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Boys of Mafeking

We had an example of how useful boys can be on active service, when a corps of boys was formed in the defence of Mafeking, 1899-1900, during the South African War.

Mafeking, you may know, was a small, ordinary country town out on the open plains of South Africa. Nobody ever thought of it being attacked by an enemy. It just shows you how, in war, you must be prepared for what is possible, not only what is probable.

When we found we were to be attacked at Mafeking, we ordered our garrison to the points they were to protect-some 700 trained men, police, and volunteers. Then we armed the townsmen, of whom there were some 300. Some of them were old frontiersmen, and quite equal to the occasion. But many of them were young shopmen, clerks, and others, who had never handled a rifle before.

Here is a map of South Africa. If you look carefully, you will find Mafeking and many other places mentioned in this book.

Here is a map of South Africa. If you look carefully, you will find Mafeking and many other places mentioned in this book.

Altogether, then, we only had about a thousand men to defend the place, which was about five miles round and contained 600 white women and children and about 7000 Africans and local inhabitants.

Every man was of value, and as the weeks passed by and many were killed and wounded, the duties of fighting and keeping watch at night became harder for the rest.

The Mafeking Cadet Corps

It was then that Lord Edward Cecil, the chief staff officer, gathered together the boys of Mafeking and made them into a cadet corps. He put them in uniform and drilled them. And a jolly smart and useful lot they were. Previously, we had used a large number of men for carrying orders and messages, keeping lookout and acting as orderlies, and so on. These duties were now handed over to the boy cadets, and the men were released to strengthen the firing-line.

The cadets, under their sergeant-major, a boy named Goodyear, did good work, and well deserved the medals they got at the end of the war.

Many of them rode bicycles, and we were thus able to establish a post by which people could send letters to their friends in the different forts, or about the town, without going out under fire themselves. For these letters we made postage stamps which had on them a picture of a cadet bicycle orderly.

I said to one of these boys on one occasion, when he came in through a rather heavy fire:

"You will get hit one of these days riding about like that when shells are flying."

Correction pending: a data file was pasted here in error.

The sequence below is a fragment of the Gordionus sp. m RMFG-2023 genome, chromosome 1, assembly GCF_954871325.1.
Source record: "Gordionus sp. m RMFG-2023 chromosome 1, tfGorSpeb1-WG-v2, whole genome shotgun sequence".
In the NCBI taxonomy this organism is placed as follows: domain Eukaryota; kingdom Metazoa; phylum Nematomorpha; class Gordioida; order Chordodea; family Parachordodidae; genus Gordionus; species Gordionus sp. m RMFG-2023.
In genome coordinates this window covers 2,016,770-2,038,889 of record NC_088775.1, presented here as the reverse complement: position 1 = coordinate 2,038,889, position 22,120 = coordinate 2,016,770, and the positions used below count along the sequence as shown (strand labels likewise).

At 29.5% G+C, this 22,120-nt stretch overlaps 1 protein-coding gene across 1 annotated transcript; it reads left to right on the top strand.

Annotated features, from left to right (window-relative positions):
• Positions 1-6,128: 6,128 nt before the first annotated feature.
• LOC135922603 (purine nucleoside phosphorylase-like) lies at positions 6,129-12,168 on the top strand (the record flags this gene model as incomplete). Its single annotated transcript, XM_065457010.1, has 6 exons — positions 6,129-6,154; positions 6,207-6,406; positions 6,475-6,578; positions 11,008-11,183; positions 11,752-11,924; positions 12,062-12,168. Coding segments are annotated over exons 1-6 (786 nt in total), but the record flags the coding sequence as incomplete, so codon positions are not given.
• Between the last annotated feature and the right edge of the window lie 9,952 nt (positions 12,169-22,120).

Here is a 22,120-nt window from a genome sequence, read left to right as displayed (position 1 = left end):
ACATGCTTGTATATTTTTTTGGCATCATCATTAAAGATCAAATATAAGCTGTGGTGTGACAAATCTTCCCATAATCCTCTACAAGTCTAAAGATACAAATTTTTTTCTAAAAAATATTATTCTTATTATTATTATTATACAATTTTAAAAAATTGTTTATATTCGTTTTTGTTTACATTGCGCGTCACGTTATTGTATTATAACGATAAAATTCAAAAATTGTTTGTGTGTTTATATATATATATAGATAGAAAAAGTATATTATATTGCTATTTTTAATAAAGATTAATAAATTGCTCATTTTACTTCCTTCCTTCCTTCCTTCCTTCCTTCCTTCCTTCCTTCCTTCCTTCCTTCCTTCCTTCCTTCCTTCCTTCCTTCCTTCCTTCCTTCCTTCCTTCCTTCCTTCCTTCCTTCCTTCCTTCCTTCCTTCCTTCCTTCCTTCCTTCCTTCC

"I pedal so quick, sir, they'll never catch me!" he replied.

These boys didn't seem to mind the bullets one bit. They were always ready to carry out orders, though it meant risking their lives every time.

The boys of Mafeking did excellent service. They were gathered together into a cadet corps, put into uniform and drilled.

The boys of Mafeking did excellent service. They were gathered together into a cadet corps, put into uniform and drilled.

Would You Do It?

Would any of you do that? If an enemy were firing down this street, and you had to take a message across to a house on the other side, would you do it? I am sure you would-although probably you wouldn't much like doing it.

But you want to prepare yourself for such things beforehand. It's just like taking a header into cold water. A fellow who is accustomed to diving thinks nothing of it-he has practised it over and over again. But ask a fellow who has never done it, and he will be afraid.

So, too, with a boy who has been accustomed to obey orders at once, whether there is risk about it or not. The moment he has to do a thing he does it, no matter how great the danger is to him, while another chap who has never cared to obey would hesitate, and would then be despised even by his former friends.

But you need not have a war in order to be useful as a scout. As a peace scout there is lots for you to do-any day, wherever you may be.

Author

Lord Baden-Powell of Gilwell (Chief Scout, London, UK)

Date of Creation

1908

Learn A Continuation:

to the next page: Living in the Open

Back in The Past:

to the previous page: The Adventures of Kim


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